Tornadoes wrecking homes around south fueled by record highs

WETUMPKA, Ala. | Tornadoes damaged numerous homes, destroyed a fire station, briefly trapped people in a grocery store and ripped the roof off an apartment complex in Mississippi and Alabama. Two deaths were reported as the storm front continued to threaten parts of the Deep South on Wednesday.

The National Weather Service had warned that strong twisters capable of carving up communities over long distances were possible as the storm front moved eastward from Texas. They were fueled by record high temperatures ahead of a cold front and threatened a stretch of the United States where more than 25 million people live.

The “threat for supercells capable of all severe hazards continues” near the Gulf Coast in Mississippi, Alabama, Florida and Georgia, forecasters said, after multiple tornado warnings were issued starting Tuesday afternoon and continued through the night.

Two people were killed in the Flatwood community just north of the city of Montgomery. “They were in their home that was struck by a tree due to the tornado,” said Christina Thornton, director of the Montgomery County Emergency Management Agency.

Thornton said others in the area were injured, and search-and-rescue crews were able to check all the houses in the area by Wednesday morning. The sheriff’s office said a shelter was being opened at a nearby church for the affected residents.

In the west Alabama town of Eutaw, video from WBMA-TV from showed large sections of the roof missing from an apartment complex, displacing 15 families in the middle of the night.

“We’ve got power lines, trees just all over the road,” Eutaw Police Chief Tommy Johnson told WBRC-TV. “In the morning when we get a little daylight, we’re going to do a door-by-door search to make sure no one is trapped inside or anything like that.”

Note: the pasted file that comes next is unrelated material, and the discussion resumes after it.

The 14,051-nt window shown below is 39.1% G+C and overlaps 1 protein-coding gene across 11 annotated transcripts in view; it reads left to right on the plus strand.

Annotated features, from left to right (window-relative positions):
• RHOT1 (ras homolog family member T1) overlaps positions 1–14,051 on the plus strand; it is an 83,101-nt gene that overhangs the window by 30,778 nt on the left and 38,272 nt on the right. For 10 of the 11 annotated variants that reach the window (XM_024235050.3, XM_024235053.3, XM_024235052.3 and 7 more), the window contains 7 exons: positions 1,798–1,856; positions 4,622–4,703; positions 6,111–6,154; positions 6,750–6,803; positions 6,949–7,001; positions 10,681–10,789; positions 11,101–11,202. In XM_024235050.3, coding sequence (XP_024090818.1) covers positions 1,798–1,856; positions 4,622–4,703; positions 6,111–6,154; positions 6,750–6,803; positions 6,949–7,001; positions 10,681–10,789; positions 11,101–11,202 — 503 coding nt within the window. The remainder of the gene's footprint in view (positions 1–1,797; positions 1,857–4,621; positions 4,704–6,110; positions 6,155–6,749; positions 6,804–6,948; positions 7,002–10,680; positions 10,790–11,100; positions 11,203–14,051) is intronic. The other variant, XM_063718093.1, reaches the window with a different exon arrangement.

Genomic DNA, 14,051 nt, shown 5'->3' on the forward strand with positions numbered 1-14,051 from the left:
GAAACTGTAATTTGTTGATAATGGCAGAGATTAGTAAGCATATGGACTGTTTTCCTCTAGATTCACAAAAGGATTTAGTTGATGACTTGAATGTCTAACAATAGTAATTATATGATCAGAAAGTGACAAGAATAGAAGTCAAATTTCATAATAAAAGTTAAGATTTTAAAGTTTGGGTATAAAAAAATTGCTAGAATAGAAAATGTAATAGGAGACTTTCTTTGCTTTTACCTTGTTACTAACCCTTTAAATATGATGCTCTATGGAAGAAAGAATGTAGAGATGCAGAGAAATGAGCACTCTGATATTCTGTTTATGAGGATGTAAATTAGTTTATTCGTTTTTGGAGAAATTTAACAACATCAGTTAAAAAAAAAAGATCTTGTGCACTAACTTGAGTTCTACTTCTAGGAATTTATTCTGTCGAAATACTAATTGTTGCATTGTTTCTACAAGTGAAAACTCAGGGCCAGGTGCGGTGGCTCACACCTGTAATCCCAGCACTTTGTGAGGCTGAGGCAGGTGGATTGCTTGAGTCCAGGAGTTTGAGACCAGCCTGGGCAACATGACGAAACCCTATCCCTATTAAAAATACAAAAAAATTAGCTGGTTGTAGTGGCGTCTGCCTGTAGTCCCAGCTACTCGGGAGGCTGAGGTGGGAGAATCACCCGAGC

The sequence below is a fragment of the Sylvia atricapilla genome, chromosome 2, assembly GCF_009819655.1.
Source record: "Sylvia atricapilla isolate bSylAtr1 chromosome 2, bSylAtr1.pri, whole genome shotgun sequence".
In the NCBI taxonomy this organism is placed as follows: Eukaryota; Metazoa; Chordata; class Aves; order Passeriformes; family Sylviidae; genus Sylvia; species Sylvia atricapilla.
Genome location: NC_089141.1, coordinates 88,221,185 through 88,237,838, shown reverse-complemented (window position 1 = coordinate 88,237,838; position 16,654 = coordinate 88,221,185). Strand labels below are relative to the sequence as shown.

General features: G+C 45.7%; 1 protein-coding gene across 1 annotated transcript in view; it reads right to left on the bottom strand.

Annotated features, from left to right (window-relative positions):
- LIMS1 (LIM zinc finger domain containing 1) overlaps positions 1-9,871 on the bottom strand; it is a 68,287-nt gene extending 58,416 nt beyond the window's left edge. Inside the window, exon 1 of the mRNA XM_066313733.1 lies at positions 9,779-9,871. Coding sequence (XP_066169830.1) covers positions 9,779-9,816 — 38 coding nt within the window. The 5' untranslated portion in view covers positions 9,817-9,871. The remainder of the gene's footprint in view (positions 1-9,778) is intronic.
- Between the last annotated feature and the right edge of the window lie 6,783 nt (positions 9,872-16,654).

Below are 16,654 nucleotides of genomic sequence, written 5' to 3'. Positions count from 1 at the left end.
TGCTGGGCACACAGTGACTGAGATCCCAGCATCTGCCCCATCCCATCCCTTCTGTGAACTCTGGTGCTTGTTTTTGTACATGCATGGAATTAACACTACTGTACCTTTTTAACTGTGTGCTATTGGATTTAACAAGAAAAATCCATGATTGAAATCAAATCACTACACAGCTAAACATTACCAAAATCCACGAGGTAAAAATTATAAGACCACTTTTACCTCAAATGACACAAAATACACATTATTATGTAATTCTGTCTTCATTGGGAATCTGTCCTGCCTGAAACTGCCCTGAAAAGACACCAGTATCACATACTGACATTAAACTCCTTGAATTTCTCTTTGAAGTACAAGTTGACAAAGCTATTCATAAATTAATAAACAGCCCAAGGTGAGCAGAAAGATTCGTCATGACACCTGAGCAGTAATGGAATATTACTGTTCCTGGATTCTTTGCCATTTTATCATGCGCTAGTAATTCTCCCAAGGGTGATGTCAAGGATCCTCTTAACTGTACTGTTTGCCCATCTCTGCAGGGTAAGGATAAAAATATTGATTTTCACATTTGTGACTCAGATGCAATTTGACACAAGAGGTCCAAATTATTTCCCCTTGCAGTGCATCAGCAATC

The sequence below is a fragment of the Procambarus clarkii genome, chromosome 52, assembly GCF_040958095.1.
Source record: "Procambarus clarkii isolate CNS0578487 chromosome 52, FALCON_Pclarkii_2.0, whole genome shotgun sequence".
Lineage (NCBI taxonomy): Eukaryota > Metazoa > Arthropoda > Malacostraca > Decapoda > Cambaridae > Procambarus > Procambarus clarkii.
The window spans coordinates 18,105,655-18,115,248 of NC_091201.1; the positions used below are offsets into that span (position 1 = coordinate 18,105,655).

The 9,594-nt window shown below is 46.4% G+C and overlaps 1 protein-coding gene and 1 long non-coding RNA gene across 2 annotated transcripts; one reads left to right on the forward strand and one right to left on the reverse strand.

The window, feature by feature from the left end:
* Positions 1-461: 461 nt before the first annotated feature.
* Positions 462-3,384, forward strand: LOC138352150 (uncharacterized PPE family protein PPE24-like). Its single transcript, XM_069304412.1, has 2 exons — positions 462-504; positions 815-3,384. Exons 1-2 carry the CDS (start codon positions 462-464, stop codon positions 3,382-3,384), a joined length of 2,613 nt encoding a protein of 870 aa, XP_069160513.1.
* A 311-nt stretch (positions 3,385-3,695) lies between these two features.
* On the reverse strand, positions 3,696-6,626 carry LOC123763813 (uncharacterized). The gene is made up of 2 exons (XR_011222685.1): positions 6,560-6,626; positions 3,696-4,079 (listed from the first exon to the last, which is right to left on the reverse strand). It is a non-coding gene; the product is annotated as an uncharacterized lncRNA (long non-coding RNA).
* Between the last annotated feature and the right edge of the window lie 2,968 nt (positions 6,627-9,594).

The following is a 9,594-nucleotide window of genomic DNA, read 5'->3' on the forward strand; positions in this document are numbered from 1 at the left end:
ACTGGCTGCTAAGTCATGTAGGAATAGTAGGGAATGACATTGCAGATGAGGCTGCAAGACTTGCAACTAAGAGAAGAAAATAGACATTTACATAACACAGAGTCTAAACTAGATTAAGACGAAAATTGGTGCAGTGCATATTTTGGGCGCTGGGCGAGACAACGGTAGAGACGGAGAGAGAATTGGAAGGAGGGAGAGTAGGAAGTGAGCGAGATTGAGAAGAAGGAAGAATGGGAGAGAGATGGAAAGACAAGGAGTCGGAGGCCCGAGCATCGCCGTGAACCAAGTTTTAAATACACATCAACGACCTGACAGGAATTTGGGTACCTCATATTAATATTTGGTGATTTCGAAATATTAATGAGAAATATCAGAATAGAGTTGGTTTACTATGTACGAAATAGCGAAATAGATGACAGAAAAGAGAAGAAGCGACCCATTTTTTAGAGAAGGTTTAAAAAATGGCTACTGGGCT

A suspected tornado damaged numerous homes during the night in Hale County, Alabama, where the emergency director said more than a third of the people live in highly vulnerable mobile homes.

“I have seen some really nice mobile homes tied down, but they just don’t stand a chance against a tornado,” Hale County Emergency Management Director Russell Weeden told WBRC just ahead of the storm.

Two other people were injured as the storm tore apart homes in Caldwell Parish, Louisiana, Sheriff Clay Bennett told KNOE-TV.

The weather service confirmed that tornadoes hit the ground in Mississippi. Images of the wreckage in Caledonia showed a grocery store damaged, a fire station shredded and a house toppled, but Lowndes County Emergency Management Agency Director Cindy Lawrence told WTVA-TV that everyone escaped injury.

Hail stones crashed against the windows of City Hall in the small town of Tchula, Mississippi, where sirens blared and the mayor and other residents took cover. “It was hitting against the window, and you could tell that it was nice-sized balls of it,” Mayor Ann Polk said after the storm passed.

High winds downed power lines, and flooding was a hazard as more than 5 inches (13 centimeters) of rain fell within several hours in some places. More than 50,000 customers in Mississippi and Alabama were without electricity Wednesday morning, according to poweroutage.us, which tracks utility outages.

About 100 people hunkered down in a tornado shelter in Starkville, Mississippi, where Craig Ceecee, a meteorologist at Mississippi State University, said he peered out at “incredibly black” skies. Ceecee has assembled a database of Mississippi tornado shelters, and found several towns without any.

“I’ve had to go through events without (shelters), and trust me, they were scary,” Ceecee said.

Record high temperatures in Texas and Louisiana intensified the storm front before it moved into Mississippi and Alabama, forecasters said Wednesday.

Shreveport, Louisiana heated up to 81 degrees (27.2 Celsius) on Tuesday; and Tyler, Texas hit 82 degrees (27.8 Celsius), according to the National Weather Service in Shreveport. Both those marks broke the old record of 80, set in 1949, the weather service said.

Jeff E. Martin and Michael Warren in Atlanta, Jill Bleed in Little Rock, Arkansas; Michael Goldberg in Jackson, Mississippi; and Sara Cline in Baton Rouge, Louisiana, contributed to this report.

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